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Is Boralex (TSE:BLX) a Renewable Stock About to Crash?

Posted on February 25, 2021 by Mathieu Litalien
Boralex stock

Earlier this week we covered Canadian stocks in the exciting renewables sector, we talked about Innergex Renewables (TSX:INE), one of the smallest renewable stocks on the TSX Index. Today, we shift our focus to the smallest of the bunch – Boralex (TSX:BLX).

One of the smallest, but fastest growing in the industry

Despite being one of the smallest, Boralex has been one of the fastest growing in the industry. Over the past three and five year periods the company has managed to grow revenue and operating income at an average pace greater than 20% annually.

Typically, a growth stock is defined as having an average growth rate north of 10%. The fact that Boralex has been able to grow at such a pace for such a long time is quite impressive.

It is not surprising that this rapid pace of growth has also led to outperformance. Over the past decade, Boralex has been one of the best performing renewables. Over this period, it has returned more than 400% which is tops among its peers.

In fact, it has delivered investors double-digit annual returns every year since 2012 with one lone exception – a 26% loss back in 2018. They weren’t alone, the majority of renewable companies suffered big losses that year.  

Slowing Growth

Can the company continue to outperform? Analysts expect the company to post 10% annual revenue growth in fiscal 2021 and that rate drops to approximately 5% in fiscal 2022. These are well below the company’s historical averages.

While revenue growth in the high, single-digits is nothing to be disappointed about, it appears that as the company is maturing, growth is slowing. This isn’t surprising – the bigger a company gets, the harder it is to match historical growth rates. Unless it does so through acquisitions – which is still a possibility for Boralex.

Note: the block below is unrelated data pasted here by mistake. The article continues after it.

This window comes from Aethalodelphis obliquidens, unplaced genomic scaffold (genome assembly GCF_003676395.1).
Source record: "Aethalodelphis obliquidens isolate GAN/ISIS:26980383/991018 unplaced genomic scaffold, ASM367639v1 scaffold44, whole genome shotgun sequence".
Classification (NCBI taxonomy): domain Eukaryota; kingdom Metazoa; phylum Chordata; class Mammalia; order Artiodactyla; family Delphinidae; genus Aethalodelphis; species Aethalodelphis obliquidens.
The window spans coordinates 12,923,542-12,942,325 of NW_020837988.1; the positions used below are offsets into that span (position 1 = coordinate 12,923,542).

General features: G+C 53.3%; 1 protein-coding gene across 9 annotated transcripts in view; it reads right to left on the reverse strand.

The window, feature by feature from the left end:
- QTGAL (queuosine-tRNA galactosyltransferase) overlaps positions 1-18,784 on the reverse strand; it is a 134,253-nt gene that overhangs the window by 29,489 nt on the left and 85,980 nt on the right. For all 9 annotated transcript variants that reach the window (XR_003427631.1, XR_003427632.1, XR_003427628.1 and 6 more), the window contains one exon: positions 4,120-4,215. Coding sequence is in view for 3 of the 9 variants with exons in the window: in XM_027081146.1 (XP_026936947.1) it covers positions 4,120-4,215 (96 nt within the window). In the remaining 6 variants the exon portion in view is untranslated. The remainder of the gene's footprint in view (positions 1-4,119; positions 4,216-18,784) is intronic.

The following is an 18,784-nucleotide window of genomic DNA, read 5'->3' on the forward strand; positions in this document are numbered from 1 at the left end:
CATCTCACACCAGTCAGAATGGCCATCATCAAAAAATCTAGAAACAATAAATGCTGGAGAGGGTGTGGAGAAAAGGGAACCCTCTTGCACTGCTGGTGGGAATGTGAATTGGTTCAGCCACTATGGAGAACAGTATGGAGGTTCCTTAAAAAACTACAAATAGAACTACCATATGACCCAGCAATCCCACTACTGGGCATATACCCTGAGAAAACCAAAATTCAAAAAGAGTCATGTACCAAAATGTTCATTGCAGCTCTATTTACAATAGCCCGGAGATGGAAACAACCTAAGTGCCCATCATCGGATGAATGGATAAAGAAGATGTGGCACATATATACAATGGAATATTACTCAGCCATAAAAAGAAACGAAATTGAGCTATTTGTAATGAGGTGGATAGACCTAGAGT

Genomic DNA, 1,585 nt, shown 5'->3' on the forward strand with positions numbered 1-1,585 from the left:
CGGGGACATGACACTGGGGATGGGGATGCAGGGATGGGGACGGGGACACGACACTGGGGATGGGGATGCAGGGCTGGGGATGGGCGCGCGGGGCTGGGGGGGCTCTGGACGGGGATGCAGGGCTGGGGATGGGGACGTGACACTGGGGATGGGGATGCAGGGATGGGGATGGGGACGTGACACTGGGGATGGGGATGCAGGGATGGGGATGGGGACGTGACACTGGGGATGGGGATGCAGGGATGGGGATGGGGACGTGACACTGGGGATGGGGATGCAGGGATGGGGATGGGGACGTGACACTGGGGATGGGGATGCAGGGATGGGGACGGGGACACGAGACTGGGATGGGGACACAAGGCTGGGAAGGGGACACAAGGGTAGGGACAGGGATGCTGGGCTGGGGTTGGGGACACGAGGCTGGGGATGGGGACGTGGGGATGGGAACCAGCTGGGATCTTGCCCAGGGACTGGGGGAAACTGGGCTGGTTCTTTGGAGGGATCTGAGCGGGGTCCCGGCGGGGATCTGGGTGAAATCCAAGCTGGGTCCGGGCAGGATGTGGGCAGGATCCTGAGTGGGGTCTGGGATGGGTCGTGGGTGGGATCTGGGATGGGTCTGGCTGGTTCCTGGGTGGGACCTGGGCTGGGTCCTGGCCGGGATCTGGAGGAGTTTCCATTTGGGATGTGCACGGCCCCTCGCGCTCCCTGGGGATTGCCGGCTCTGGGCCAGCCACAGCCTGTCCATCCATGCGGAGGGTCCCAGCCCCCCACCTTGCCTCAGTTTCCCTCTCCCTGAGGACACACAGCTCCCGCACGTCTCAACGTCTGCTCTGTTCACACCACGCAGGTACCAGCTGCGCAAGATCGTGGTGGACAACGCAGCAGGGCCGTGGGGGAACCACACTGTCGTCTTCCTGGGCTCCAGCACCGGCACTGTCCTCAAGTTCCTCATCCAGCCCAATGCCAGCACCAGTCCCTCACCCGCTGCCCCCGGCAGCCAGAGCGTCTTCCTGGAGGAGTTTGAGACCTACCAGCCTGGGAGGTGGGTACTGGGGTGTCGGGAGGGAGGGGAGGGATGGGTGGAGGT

The good news is that the company is expected to reach a new era of profitability as net income is expected to jump materially from historical levels. This is also a sign of a company that is entering a new stage of maturity.

Dividend less than attractive

What about the company’s status as a dividend stock? The company’s primary focus has been growing the asset base and because of this, dividend growth has been spotty.

As you can see in the chart below, Boralex last raised the dividend in 2018 and it has been kept steady at $0.65 ever since. It had a mini-four year growth streak between 2015 and 2018, but growing the dividend simply hasn’t been a priority for the company.

Now that the company is expected to become more profitable, will dividend growth return? It will be one to watch as the company’s strong performance has negatively impacted the company’s yield. At a rate below 2%, it is the smallest among its peers.

Not many income investors are going to be attracted to that low yield and it is a big investor base that the company is missing out on.

The stock is overvalued

Another point worth mentioning – the company appears to have gotten ahead of itself in terms of valuation. Despite the recent pullback, Boralex is trading well above historical and industry averages.

A premium was likely deserved when it was growing at a 20% clip. However, now that growth is expected to slow and be more in-line with industry averages, the company looks expensive. Not that the company can’t grow into its valuation, but investors should not expect the same level of capital appreciation they have come to expect of Boralex. This mini-boom in renewables and an improvement in the price of oil has some people looking back at Canadian oil producer plays such as Imperial Oil (TSE:IMO), or Canadian Natural Resources (TSE:CNQ)

Overall, with Boralex we have a strong performer that appears to be transitioning from a high growth company, to a more mature renewable utility. However, as growth slows Boralex will need to work on that dividend if it wants to compete with peers moving forward.  

If you're looking to buy this Canadian stock moving forward, you might want to wait for a dip.

Disclaimer: The writer of this article or employees of Stocktrades Ltd may have positions in securities listed in this article. Stocktrades Ltd may also be compensated via affiliate links in the post below.

Mathieu Litalien

About the author

Mathieu is an individual investor and has been investing part-time for the better part of the past 20 years. He is primarily interested in fundamental analysis, focusing on the long-term and his portfolio is composed primarily of dividend-paying equities. Mathieu has a moderate risk profile and also looks for growth and value. His passion for finance and the markets have led him to his MBA and writing for Seeking Alpha and Stocktrades. Mathieu also focuses primarily on stock research and content production for Stocktrades.ca Premium and the Stocktrades blog.